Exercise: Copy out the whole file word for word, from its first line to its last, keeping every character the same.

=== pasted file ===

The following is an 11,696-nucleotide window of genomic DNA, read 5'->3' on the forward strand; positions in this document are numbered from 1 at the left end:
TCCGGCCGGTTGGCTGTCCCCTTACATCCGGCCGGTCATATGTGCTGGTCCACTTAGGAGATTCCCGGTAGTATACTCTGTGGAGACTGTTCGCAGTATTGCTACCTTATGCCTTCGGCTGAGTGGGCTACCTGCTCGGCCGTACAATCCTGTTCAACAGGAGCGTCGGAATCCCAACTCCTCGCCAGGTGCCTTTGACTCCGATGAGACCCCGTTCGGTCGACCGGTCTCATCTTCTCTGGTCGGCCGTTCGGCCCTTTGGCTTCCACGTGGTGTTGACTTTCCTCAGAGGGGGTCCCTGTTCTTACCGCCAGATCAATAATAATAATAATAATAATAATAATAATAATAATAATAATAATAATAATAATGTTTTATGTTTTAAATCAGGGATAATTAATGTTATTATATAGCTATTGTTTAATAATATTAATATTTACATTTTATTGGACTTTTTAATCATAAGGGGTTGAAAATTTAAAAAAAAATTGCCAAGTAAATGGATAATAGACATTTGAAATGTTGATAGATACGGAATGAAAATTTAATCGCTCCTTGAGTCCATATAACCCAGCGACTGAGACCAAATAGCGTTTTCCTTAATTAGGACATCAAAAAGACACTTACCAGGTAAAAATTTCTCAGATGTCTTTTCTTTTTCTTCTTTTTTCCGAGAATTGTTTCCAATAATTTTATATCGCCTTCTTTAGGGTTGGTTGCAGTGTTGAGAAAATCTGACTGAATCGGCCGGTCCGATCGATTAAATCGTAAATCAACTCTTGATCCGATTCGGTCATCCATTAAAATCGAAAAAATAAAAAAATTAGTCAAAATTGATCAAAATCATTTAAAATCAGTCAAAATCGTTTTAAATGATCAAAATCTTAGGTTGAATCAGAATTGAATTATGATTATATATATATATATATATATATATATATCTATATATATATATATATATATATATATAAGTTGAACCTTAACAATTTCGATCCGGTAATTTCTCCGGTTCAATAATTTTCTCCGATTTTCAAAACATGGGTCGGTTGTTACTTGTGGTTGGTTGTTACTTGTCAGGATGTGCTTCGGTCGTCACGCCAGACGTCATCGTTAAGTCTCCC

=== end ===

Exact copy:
The following is an 11,696-nucleotide window of genomic DNA, read 5'->3' on the forward strand; positions in this document are numbered from 1 at the left end:
TCCGGCCGGTTGGCTGTCCCCTTACATCCGGCCGGTCATATGTGCTGGTCCACTTAGGAGATTCCCGGTAGTATACTCTGTGGAGACTGTTCGCAGTATTGCTACCTTATGCCTTCGGCTGAGTGGGCTACCTGCTCGGCCGTACAATCCTGTTCAACAGGAGCGTCGGAATCCCAACTCCTCGCCAGGTGCCTTTGACTCCGATGAGACCCCGTTCGGTCGACCGGTCTCATCTTCTCTGGTCGGCCGTTCGGCCCTTTGGCTTCCACGTGGTGTTGACTTTCCTCAGAGGGGGTCCCTGTTCTTACCGCCAGATCAATAATAATAATAATAATAATAATAATAATAATAATAATAATAATAATAATAATGTTTTATGTTTTAAATCAGGGATAATTAATGTTATTATATAGCTATTGTTTAATAATATTAATATTTACATTTTATTGGACTTTTTAATCATAAGGGGTTGAAAATTTAAAAAAAAATTGCCAAGTAAATGGATAATAGACATTTGAAATGTTGATAGATACGGAATGAAAATTTAATCGCTCCTTGAGTCCATATAACCCAGCGACTGAGACCAAATAGCGTTTTCCTTAATTAGGACATCAAAAAGACACTTACCAGGTAAAAATTTCTCAGATGTCTTTTCTTTTTCTTCTTTTTTCCGAGAATTGTTTCCAATAATTTTATATCGCCTTCTTTAGGGTTGGTTGCAGTGTTGAGAAAATCTGACTGAATCGGCCGGTCCGATCGATTAAATCGTAAATCAACTCTTGATCCGATTCGGTCATCCATTAAAATCGAAAAAATAAAAAAATTAGTCAAAATTGATCAAAATCATTTAAAATCAGTCAAAATCGTTTTAAATGATCAAAATCTTAGGTTGAATCAGAATTGAATTATGATTATATATATATATATATATATATATATATCTATATATATATATATATATATATATATAAGTTGAACCTTAACAATTTCGATCCGGTAATTTCTCCGGTTCAATAATTTTCTCCGATTTTCAAAACATGGGTCGGTTGTTACTTGTGGTTGGTTGTTACTTGTCAGGATGTGCTTCGGTCGTCACGCCAGACGTCATCGTTAAGTCTCCC